I have had a few people ask me where I got my headlight covers from. Actually I made them from scratch in just a few hours. I think they look much better than the Lund covers because they don't have the beveled edge. Lund covers are rare and when they do come up, they command around 200 dollars or more. These covers also have the advantage of being quickly removed and they are non intrusive, no holes drilled or modification to the car at all.
Lets get started, what you will need:
Lexan Available anywhere but I got mine from an online retailer for around 30 bucks. Any color you want, and transparency level. My covers are 1/8" thickness which seems to be the right size. Be sure to get a piece big enough for both covers, 24X24 shoud do it. I would also suggest going dark and not trying to get a light tint so you can run them at night. If they are light enough to run at night then they are too light for the "look" in the daytime, and the mounting brackets will show through. Since they are removable in about 5 seconds, go darker....unless you like the light tint look that is.
The lexan will also have a protective covering on both sides, leave on long as possible to prevent scratches.
Here is just one link for ordering your lexan: http://www.eplastics.com/Colored_Ple...et_Transparent
Poster Board For a template, not so thick that it can't be easily cut with scissors, but heavy enough to stand up to handling.
Velcro Use the industrial strength if available
Corner braces These will be your mounts. You will need 8. The ones I got come 4 to a bag and are the appropriate size shown in the pictures.
3M Double sided tape Don't cheap out here, use 3M automotive tape. It's water and weather proof, and removable when the time comes. You will only need a foot or so.
Basic tools and access to a band saw A jig saw might be used but it's possible it will split the lexan so go slow.
Everything can be sourced at Lowes, even the lexan but you are limited to whatever tint and thickness they happen to stock.
Start by tracing a rough shape to the poster board and begin trimming to shape. Once you are happy transfer the pattern to the lexan and cut out. Remember you want the edges of the finished cover to NOT TOUCH the fascia at any point. Give yourself a little clearance to account for wind buffeting.
Next, sand down the rough edges. A table belt sander is ideal but this can be done by hand and a lot of elbow grease. You are just knocking off the sharp edges from the cut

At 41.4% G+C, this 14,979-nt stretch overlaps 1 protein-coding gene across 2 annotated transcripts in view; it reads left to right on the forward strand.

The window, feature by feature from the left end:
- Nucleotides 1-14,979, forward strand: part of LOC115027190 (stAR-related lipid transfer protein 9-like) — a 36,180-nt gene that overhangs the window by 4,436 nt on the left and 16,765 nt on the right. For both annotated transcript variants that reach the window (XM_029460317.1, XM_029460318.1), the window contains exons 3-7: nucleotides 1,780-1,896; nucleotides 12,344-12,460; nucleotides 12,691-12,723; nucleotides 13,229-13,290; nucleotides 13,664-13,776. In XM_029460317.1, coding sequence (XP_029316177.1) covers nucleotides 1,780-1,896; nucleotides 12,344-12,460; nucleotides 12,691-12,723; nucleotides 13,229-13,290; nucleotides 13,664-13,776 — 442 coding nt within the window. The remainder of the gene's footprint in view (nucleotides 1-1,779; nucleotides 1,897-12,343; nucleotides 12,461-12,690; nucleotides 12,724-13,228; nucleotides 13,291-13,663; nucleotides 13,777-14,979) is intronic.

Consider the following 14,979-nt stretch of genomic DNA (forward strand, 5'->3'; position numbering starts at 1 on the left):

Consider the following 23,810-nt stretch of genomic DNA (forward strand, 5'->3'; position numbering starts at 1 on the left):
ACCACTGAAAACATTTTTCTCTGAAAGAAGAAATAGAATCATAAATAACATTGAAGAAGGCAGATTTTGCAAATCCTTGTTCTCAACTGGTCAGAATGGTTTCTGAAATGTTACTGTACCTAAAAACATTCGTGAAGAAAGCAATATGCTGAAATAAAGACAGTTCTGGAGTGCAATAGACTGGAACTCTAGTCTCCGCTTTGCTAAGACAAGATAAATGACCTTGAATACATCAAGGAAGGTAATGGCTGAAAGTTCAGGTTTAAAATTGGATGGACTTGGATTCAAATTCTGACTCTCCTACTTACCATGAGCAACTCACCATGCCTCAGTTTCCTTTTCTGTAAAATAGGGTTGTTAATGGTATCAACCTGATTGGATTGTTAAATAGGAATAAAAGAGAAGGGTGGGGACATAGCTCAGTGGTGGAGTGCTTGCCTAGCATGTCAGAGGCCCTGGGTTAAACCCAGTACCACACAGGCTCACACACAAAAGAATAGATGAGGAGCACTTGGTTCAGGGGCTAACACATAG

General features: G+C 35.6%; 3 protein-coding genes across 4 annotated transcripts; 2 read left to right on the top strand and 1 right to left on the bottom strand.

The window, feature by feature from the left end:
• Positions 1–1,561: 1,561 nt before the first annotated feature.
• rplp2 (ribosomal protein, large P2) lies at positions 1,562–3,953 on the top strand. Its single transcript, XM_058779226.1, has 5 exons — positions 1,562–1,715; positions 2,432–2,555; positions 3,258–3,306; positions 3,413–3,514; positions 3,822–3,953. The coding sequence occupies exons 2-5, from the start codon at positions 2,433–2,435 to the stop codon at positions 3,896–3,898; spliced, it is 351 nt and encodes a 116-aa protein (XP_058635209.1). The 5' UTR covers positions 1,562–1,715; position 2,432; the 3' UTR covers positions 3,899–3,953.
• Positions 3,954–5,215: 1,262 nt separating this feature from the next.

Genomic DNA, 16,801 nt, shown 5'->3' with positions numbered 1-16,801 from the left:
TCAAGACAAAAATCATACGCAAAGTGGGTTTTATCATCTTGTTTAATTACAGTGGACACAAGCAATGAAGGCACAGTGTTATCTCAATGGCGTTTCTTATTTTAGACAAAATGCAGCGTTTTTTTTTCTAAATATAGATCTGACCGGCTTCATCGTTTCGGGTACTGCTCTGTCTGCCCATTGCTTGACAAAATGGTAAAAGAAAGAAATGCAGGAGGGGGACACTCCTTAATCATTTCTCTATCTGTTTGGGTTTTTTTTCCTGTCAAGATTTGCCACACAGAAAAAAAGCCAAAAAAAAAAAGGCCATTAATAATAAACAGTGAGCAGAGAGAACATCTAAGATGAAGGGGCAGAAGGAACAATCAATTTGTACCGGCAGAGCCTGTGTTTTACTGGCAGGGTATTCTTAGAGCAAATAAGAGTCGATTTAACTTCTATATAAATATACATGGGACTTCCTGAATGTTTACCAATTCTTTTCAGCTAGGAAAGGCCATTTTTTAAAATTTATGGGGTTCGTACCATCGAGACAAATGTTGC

I went back with a buffing wheel and polished the edges for a clean look:
Making and installing the mounts
The small angle brackets must have a slight acute angle bent into them. The picture shows the approximate angle. This is not an exact science, close is good. This is easiest with a table vice, but can also be bent with a large set of grips or channel locks. Be sure to wear eye protection again since they can be forced out while being bent. You will see the reason for doing this soon.
Now you will sand the surfaces of the brackets and clean with degreaser or alcohol. This will give a nice clean surface to stick the Velcro and tape to. Cut small pieces of Velcro and 3M double tape and affix exactly as shown on all 8 pieces. Notice I used the "soft" side of the Velcro for the covers since it doesn't scratch the covers and I will be stacking them when not in use.
Now with both lexan covers, all brackets and some extra Velcro go out to your car. Clean the fascia and side of the grill and headlights with degreaser and alcohol. If you are like me, the grill gets a lot of dressing so be thorough here. Once clean and dry set your cover in place and notice about where the brackets need to sit to keep the cover flush. The pictures will help, notice how stripped the grill looks where I cleaned it compared to the rest, tape would not stick to that at all without a good cleaning. Also bear in mind that this automotive tape is temperature sensitive so if it's cold out heat up the area and the tape with a hair dryer to help it set. The brackets are placed as well as 2 small points on each headlight.
This shows the angle at which the brackets attach, now it's making sense isn't it?
Next, place all the "soft" Velcro squares on the matching sides as shown, then remove the adhesive backing (leaving the Velcro sides together).
Now with a clean cover, carefully place it into position and press so the Velcro soft sides will transfer to your cover. You want to make sure the bottom edge does not come into contact with the fascia. Again, this is not exact, if you get it slightly out of position, don't worry. The size of the Velcro squares allow for a little adjustment.
Now pull back off, the cover should have all the soft Velcro pieces in place. Press firmly to set them and replace the cover.
When installing the covers, always give yourself about 1/8"" of a gap at the bottom so the cover will not rub your fascia when the wind hits it. I don't really know if it actually moves around or not, just erring on the safe side. Repeat for the other side and you are done!! Sit back and enjoy the new attitude your car now has.
When it gets dark, just peel them off. If your taste changes and you want to remove them for good, the double sided tape will release from the fascia with no paint damage.
I have ran these up to 100mph with no issues but remember I did mine in summer temps. This tape needs to cure in a warm environment for about 8 hours for full strength, so if it's cold where you live, this might be best done in the Spring.